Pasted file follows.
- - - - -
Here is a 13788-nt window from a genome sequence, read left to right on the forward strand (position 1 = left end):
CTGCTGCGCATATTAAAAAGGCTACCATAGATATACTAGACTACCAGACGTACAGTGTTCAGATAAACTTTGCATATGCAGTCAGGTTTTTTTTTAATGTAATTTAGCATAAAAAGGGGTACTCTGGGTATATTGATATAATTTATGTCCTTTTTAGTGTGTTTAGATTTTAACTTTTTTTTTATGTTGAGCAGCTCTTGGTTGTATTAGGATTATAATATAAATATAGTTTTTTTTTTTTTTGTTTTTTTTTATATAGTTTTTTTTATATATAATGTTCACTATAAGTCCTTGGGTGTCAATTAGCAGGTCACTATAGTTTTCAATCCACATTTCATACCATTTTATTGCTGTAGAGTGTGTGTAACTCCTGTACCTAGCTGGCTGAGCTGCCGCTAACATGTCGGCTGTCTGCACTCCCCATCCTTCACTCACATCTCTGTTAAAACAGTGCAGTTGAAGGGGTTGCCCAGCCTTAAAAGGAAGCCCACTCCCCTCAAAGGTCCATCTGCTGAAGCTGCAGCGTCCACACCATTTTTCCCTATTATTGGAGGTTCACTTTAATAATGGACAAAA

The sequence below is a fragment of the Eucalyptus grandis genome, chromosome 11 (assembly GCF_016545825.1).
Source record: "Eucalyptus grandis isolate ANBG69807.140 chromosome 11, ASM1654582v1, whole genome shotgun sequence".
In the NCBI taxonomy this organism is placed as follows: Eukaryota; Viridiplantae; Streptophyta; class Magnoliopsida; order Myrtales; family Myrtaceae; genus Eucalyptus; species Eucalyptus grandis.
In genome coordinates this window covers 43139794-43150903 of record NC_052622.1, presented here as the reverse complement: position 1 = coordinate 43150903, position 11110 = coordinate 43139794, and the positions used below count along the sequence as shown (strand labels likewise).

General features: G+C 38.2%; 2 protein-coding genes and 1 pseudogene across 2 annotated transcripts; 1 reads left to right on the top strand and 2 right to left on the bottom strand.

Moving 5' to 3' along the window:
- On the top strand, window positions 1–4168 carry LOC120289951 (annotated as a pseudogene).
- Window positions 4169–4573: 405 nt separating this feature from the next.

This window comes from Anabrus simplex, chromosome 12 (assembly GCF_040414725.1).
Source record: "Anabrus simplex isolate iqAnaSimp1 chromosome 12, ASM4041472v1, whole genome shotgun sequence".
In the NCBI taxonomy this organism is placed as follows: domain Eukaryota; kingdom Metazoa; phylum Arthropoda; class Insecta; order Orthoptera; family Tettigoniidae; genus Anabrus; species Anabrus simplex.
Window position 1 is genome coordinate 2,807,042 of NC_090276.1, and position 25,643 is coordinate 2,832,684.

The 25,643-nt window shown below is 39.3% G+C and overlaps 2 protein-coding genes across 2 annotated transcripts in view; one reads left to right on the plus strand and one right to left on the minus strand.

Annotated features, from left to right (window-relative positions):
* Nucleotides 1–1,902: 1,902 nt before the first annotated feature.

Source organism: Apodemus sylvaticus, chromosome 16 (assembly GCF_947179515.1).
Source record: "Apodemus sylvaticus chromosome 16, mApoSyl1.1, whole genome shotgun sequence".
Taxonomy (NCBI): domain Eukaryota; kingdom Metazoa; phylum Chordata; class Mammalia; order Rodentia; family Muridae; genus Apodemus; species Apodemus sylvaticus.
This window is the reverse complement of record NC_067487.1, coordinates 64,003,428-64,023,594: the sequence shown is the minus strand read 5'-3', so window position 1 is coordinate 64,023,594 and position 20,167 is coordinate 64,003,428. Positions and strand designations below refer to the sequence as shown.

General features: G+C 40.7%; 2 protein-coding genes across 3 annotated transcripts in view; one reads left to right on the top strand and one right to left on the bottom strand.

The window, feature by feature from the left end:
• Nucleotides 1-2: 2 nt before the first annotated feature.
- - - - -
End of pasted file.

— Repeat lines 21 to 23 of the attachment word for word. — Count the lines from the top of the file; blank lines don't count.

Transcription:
This window is the reverse complement of record NC_067487.1, coordinates 64,003,428-64,023,594: the sequence shown is the minus strand read 5'-3', so window position 1 is coordinate 64,023,594 and position 20,167 is coordinate 64,003,428. Positions and strand designations below refer to the sequence as shown.

General features: G+C 40.7%; 2 protein-coding genes across 3 annotated transcripts in view; one reads left to right on the top strand and one right to left on the bottom strand.

The window, feature by feature from the left end: